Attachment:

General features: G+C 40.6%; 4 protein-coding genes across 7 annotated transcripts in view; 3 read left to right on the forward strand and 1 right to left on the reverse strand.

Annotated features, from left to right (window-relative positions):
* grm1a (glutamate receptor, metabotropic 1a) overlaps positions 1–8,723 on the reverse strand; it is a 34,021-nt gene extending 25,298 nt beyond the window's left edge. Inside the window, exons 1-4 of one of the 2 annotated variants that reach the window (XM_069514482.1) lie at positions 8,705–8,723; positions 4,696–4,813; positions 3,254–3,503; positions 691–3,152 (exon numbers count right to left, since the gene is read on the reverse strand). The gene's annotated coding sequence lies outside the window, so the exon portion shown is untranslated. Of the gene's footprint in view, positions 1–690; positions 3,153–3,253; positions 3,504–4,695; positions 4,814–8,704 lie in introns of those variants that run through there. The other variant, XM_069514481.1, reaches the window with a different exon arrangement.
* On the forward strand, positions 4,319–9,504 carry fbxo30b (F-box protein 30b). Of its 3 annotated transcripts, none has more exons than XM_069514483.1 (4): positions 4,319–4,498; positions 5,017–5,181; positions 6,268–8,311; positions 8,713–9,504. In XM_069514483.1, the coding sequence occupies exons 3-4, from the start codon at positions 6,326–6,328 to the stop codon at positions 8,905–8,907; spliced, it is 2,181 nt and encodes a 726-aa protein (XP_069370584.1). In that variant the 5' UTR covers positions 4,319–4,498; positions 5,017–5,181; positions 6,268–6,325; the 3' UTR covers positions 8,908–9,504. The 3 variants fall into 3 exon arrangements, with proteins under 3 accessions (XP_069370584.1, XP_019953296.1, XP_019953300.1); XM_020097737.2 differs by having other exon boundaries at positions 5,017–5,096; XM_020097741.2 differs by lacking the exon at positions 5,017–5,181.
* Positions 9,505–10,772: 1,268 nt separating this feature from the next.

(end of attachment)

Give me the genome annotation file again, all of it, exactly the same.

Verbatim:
General features: G+C 40.6%; 4 protein-coding genes across 7 annotated transcripts in view; 3 read left to right on the forward strand and 1 right to left on the reverse strand.

Annotated features, from left to right (window-relative positions):
* grm1a (glutamate receptor, metabotropic 1a) overlaps positions 1–8,723 on the reverse strand; it is a 34,021-nt gene extending 25,298 nt beyond the window's left edge. Inside the window, exons 1-4 of one of the 2 annotated variants that reach the window (XM_069514482.1) lie at positions 8,705–8,723; positions 4,696–4,813; positions 3,254–3,503; positions 691–3,152 (exon numbers count right to left, since the gene is read on the reverse strand). The gene's annotated coding sequence lies outside the window, so the exon portion shown is untranslated. Of the gene's footprint in view, positions 1–690; positions 3,153–3,253; positions 3,504–4,695; positions 4,814–8,704 lie in introns of those variants that run through there. The other variant, XM_069514481.1, reaches the window with a different exon arrangement.
* On the forward strand, positions 4,319–9,504 carry fbxo30b (F-box protein 30b). Of its 3 annotated transcripts, none has more exons than XM_069514483.1 (4): positions 4,319–4,498; positions 5,017–5,181; positions 6,268–8,311; positions 8,713–9,504. In XM_069514483.1, the coding sequence occupies exons 3-4, from the start codon at positions 6,326–6,328 to the stop codon at positions 8,905–8,907; spliced, it is 2,181 nt and encodes a 726-aa protein (XP_069370584.1). In that variant the 5' UTR covers positions 4,319–4,498; positions 5,017–5,181; positions 6,268–6,325; the 3' UTR covers positions 8,908–9,504. The 3 variants fall into 3 exon arrangements, with proteins under 3 accessions (XP_069370584.1, XP_019953296.1, XP_019953300.1); XM_020097737.2 differs by having other exon boundaries at positions 5,017–5,096; XM_020097741.2 differs by lacking the exon at positions 5,017–5,181.
* Positions 9,505–10,772: 1,268 nt separating this feature from the next.